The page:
Stock car great Johnson tries to get groove in IndyCar
Now considered one of the greatest stock car drivers ever, Jimmie Johnson grew up in Southern California and wanted to be an IndyCar driver.
It wasn't until he turned 16, signed on with sponsor Chevrolet and excelled in other forms of racing — such as offroad — that Johnson left his dream behind and chased NASCAR Cup Series stardom.
He reached stardom with seven NASCAR Cup championships, tying him with Richard Petty and Dale Earnhardt for most ever, and 83 race wins and 222 top-five finishes.
Having departed NASCAR after the 2020 season, the 45-year-old Johnson has lived out his dream, thanks to a deal with Chip Ganassi Racing. He's racing this year and presumably next for Ganassi in the IndyCar Series, alongside six-time IndyCar Series champ Scott Dixon and teammates Alex Palou and Marcus Ericsson.
Johnson has competed in seven races in a Honda with his familiar No. 48, and he'll be entered in the Grand Prix of Portland in September at Portland International Raceway. Johnson hasn't finished in the top 10, yet, but he has finished six of seven races. He's improving in piloting an open-wheel car.
Johnson and other IndyCar drivers will be testing Friday at PIR. He hadn't driven the PIR road course before.
It's been a steep learning curve for Johnson in IndyCar.
"But, I didn't think the curve would be as steep as it is. It's tough to be a rookie," Johnson said. "I sympathize with rookies all ages."
While teams tested as much as they wanted in NASCAR, the IndyCar teams rarely test on tracks anymore. It's too expensive. Johnson estimates he has been in his IndyCar ride about 15 times.
"It's much more specialized than I gave it credit for going in," said Johnson, who has a two-year contract with Ganassi. "With all that said, I'm having a blast. These cars are so much dang fun. I like the tracks, the culture, the vibe of IndyCar.
"I'll do it at least a couple years. If I get people to support me from a sponsorship standpoint, I'd do it for a long time. It took me five years to convert from offroad racing to the stock car, and I'm assuming there will be a similar journey (with IndyCar). Hopefully it won't be that long."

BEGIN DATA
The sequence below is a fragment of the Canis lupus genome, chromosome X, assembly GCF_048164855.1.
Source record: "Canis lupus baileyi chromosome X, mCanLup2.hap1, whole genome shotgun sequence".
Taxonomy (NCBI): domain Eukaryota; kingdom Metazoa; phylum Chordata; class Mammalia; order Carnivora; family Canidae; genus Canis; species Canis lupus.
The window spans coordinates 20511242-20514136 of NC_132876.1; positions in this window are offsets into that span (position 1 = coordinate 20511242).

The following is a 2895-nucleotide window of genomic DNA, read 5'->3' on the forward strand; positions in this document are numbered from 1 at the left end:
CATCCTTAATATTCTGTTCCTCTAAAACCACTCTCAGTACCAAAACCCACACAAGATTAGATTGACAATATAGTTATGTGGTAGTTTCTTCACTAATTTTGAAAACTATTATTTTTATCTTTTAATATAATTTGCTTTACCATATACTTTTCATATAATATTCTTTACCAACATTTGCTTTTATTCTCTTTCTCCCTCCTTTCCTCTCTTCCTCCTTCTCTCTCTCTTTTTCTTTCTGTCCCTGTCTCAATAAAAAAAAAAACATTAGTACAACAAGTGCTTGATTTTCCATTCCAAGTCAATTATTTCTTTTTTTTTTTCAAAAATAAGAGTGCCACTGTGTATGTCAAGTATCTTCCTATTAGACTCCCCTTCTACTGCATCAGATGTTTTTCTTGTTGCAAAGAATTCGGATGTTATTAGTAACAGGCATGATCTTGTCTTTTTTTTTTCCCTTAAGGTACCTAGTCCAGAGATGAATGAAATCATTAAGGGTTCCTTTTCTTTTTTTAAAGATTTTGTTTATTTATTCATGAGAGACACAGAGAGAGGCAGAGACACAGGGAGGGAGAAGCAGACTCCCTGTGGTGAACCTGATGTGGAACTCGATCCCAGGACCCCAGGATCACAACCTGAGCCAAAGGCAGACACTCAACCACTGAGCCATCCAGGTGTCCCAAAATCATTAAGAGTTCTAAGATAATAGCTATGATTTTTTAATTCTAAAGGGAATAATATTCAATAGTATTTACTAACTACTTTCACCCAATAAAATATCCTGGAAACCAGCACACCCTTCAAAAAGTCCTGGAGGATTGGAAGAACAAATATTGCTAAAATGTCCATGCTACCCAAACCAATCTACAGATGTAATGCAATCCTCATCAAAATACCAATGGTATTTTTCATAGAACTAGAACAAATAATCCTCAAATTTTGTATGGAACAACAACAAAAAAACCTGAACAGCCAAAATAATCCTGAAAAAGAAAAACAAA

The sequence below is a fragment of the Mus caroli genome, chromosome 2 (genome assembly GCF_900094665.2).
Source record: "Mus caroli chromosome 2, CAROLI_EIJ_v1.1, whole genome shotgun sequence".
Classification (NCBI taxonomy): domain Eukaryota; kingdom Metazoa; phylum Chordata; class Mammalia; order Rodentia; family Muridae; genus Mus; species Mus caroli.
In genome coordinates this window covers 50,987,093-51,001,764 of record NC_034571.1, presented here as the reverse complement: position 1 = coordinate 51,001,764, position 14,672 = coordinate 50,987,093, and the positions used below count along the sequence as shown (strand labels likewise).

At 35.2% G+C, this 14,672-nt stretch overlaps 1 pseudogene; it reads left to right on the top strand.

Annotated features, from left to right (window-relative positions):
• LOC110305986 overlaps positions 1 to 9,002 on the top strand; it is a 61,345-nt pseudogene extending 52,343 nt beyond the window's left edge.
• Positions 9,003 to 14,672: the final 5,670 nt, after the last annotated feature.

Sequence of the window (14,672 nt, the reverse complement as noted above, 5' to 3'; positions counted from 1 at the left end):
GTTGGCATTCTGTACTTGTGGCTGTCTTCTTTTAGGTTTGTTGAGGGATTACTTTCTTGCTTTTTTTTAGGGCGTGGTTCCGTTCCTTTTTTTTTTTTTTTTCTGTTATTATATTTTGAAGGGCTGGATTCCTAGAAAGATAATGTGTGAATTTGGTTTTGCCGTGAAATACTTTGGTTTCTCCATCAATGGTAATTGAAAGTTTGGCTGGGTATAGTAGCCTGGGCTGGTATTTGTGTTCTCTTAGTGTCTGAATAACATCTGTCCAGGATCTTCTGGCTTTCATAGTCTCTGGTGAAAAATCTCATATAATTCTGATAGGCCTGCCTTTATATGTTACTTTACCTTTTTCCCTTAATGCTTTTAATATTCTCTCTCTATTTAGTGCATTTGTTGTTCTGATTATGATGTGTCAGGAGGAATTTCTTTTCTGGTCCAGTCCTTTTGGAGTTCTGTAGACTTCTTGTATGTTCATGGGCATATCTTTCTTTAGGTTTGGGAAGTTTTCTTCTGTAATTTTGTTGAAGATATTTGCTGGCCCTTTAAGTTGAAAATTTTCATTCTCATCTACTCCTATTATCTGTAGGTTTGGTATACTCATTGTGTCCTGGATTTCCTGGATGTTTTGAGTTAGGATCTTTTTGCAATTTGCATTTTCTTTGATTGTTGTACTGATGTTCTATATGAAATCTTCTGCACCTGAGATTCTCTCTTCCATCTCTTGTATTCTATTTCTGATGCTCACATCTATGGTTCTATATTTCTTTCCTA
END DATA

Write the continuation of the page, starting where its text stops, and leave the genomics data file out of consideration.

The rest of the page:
Not only has Johnson had to get used to turning more left and right on road courses and street circuits, rather than just left on NASCAR ovals, it takes opposite driving techniques in IndyCar from his days in a stock car.
"Where lap time is made is braking," he said. "It's about releasing the brake early enough to carry (the car) through the corner and let the downforce work. I'm getting better with the brake hit.
"The biggest thing with a NASCAR vehicle is you can't live on the brakes at every corner or on every lap, because you're still using steel brakes and rotors; they would melt off. They're using carbon brakes in IndyCar, and you can't hurt them."
In IndyCar as a driver, "You start smart and continue to pour on effort."
He finished well in some NASCAR Cup road course races, winning once. "It's a daunting challenge," he said, of road course/street course racing. "I'm definitely challenging myself."
There have been rumors of Johnson seeking a return to NASCAR Cup Series. Well, he said, there has to be a job available, and "I'm really focused here. This challenge, I want to see it through and do the best I can."
Ganassi is leaving NASCAR Cup Series after 2021 and Johnson's former team, Hendrick Motorsports, has a full lineup of drivers.
"I don't see a pathway back to a quality opportunity in NASCAR right now," Johnson said.
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